Hey there, time traveller!
This article was published 27/11/2009 (3668 days ago), so information in it may no longer be current.
For the record, this scene unfolded around 3:30... in the afternoon.
Yes, ladies and gentlemen, welcome to Grey Cup weekend, or what has been known for decades as The Grand National Drunk.
Now, this is our favourite event to cover for a lot of reasons, not just for the dandy football game that caps what is usually another outstanding Canadian Football League season.
Grey Cup week is pure Canadiana, a glorious few days where you will see diehards from every team — not just the two competing — all decked out in gaudy outfits and jerseys with nameplates that cleverly read things like "Rye 'n' Coke" and "Rye 'n' Seven." Or "Dr. Feelgood" and his partner, "Nurse Feel Better."
It's about the parties, it's about seeing familiar faces and it's about football. And over the last two decades, a guy kills a few brain cells of his own and, truthfully, finds himself thinking come kickoff Sunday every year: "I still can't believe they pay me to do this."
So when the boss discovered last week that this is the 20th consecutive Grey Cup yours truly has covered and asks for one of those stroll-down-memory-lane pieces, you oblige, whether it seems awfully self-indulgent or not.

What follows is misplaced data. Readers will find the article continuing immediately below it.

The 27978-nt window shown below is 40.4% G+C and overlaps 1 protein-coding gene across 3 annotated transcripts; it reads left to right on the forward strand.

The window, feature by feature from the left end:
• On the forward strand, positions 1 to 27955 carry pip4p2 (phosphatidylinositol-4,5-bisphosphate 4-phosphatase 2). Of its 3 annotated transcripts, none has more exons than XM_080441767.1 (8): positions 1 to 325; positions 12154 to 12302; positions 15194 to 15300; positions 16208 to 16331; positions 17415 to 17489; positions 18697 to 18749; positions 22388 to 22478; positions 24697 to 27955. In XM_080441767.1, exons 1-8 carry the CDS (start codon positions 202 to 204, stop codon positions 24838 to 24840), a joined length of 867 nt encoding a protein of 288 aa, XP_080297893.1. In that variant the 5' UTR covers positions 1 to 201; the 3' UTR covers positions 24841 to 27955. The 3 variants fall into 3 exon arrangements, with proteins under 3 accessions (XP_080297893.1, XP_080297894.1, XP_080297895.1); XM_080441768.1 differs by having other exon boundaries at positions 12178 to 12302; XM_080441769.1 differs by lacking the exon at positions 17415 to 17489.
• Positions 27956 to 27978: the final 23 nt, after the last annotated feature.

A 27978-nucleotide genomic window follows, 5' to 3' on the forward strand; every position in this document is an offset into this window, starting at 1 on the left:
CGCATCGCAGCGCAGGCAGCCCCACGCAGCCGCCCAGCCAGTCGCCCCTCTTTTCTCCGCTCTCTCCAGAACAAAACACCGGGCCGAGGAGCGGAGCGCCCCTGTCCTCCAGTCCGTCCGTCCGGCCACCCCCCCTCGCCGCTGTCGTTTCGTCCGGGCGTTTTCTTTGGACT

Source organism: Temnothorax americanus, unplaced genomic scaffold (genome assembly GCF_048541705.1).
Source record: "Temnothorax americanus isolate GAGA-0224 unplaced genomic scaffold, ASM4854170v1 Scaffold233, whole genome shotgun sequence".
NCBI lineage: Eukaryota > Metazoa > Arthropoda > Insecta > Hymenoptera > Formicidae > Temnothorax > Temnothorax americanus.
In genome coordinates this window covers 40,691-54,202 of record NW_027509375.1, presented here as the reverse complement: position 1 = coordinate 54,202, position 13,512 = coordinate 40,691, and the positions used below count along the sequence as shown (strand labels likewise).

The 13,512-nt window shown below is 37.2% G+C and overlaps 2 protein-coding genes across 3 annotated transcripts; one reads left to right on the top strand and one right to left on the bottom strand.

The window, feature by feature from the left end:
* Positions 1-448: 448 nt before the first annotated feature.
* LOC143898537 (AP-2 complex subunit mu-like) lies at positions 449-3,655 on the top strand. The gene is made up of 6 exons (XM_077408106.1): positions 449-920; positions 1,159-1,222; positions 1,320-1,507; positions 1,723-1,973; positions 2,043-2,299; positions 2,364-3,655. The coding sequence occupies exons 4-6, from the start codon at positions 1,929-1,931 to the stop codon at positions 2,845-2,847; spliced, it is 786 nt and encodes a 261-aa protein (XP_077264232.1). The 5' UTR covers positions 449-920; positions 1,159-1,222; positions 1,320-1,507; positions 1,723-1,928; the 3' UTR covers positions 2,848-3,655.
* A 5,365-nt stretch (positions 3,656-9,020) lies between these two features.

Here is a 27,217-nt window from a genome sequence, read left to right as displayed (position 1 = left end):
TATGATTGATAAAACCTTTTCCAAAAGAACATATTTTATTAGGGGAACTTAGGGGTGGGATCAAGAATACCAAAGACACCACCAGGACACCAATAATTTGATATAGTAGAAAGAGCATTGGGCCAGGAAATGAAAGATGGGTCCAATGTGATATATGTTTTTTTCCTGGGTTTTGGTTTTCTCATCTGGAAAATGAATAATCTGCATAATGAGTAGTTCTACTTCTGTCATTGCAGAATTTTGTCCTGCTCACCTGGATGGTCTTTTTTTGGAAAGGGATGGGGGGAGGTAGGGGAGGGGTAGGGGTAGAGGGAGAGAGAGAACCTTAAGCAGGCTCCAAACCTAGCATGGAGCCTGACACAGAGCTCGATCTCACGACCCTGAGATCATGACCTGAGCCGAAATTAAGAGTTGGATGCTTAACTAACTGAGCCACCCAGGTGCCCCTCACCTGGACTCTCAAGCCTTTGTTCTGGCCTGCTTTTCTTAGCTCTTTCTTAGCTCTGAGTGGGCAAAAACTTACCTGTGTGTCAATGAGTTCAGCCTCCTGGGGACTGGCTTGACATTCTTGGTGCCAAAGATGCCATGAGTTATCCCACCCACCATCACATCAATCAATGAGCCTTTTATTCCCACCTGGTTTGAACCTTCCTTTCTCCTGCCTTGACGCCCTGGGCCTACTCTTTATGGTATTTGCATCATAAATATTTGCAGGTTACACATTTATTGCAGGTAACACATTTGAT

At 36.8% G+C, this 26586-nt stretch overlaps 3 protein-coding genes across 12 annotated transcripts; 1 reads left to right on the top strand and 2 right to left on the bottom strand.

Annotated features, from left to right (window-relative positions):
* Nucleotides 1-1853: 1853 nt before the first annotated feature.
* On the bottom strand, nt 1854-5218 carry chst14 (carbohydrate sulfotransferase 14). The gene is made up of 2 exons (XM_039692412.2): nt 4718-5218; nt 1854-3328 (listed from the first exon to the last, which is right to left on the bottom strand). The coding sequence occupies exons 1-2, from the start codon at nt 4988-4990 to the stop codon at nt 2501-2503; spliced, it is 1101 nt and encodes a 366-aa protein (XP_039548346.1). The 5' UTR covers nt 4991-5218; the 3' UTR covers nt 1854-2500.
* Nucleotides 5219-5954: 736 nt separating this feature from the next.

Here, then, are some of our favourite Grey Cup recollections...
THE FIRST ONE
Saw a YouTube clip on Friday of the 1990 Grey Cup — the Winnipeg Blue Bombers' last victory in my first year on the football beat. Bomber diehards will remember the brilliance of Greg Battle, the efficiency of QB Tom Burgess and the humility of head coach Mike Riley.
What I remember is the game, although the details are hazy now, but also another episode a couple of days prior. Bomber linebackers James West and the late Tyrone Jones pulled me into a corner of the Hotel Vancouver for an impromptu "press conference" where the two rebels decided to unveil their own "CFL All-Ugly Squad." Team captain: Saskatchewan slotback Ray Elgaard. Just imagine how that would play this week.
THE BEST GAME
There have been some spectacular contests in the last two decades, like Edmonton's 38-35 overtime victory over Montreal in 2005, B.C.'s 28-26 win in 2000 over the Als, and the 1998 game in Winnipeg sealed by Calgary kicker Mark McLoughlin, a Winnipegger, on the last play.
But our favourite is clearly the Lions' win over the Baltimore Stallions in Vancouver in 1994. Remember, this was at the height of the CFL's U.S. expansion and the Stallions had fielded an exclusively American roster. Take the emotion of any Grey Cup, sprinkle in some fervent nationalism and a game-winning field goal by local boy Lui Passaglia, and you have a game with a backdrop that will never be matched.
THE WORST HALFTIME SHOW
Slam dunk: Dan Hill, 1992, SkyDome in Toronto. Nothing against the guy.
A fine Canadian. But watching him sing Sometimes When We Touch while being lowered from the stadium ceiling in a fake hot-air balloon still causes nightmares.
Runner-up: Some unnamed folks doing the Macarena during a snowstorm in Hamilton in 1996 while crews tried to clear the white stuff from the field all around them.
BEST HALFTIME SHOW
A tie: Tragically Hip, Ottawa, 2004 and The Guess Who in Calgary in 2000. Big fan of both bands and they nailed it in one of those three- or four-song mini-sets.
WISHED WE'D SEEN...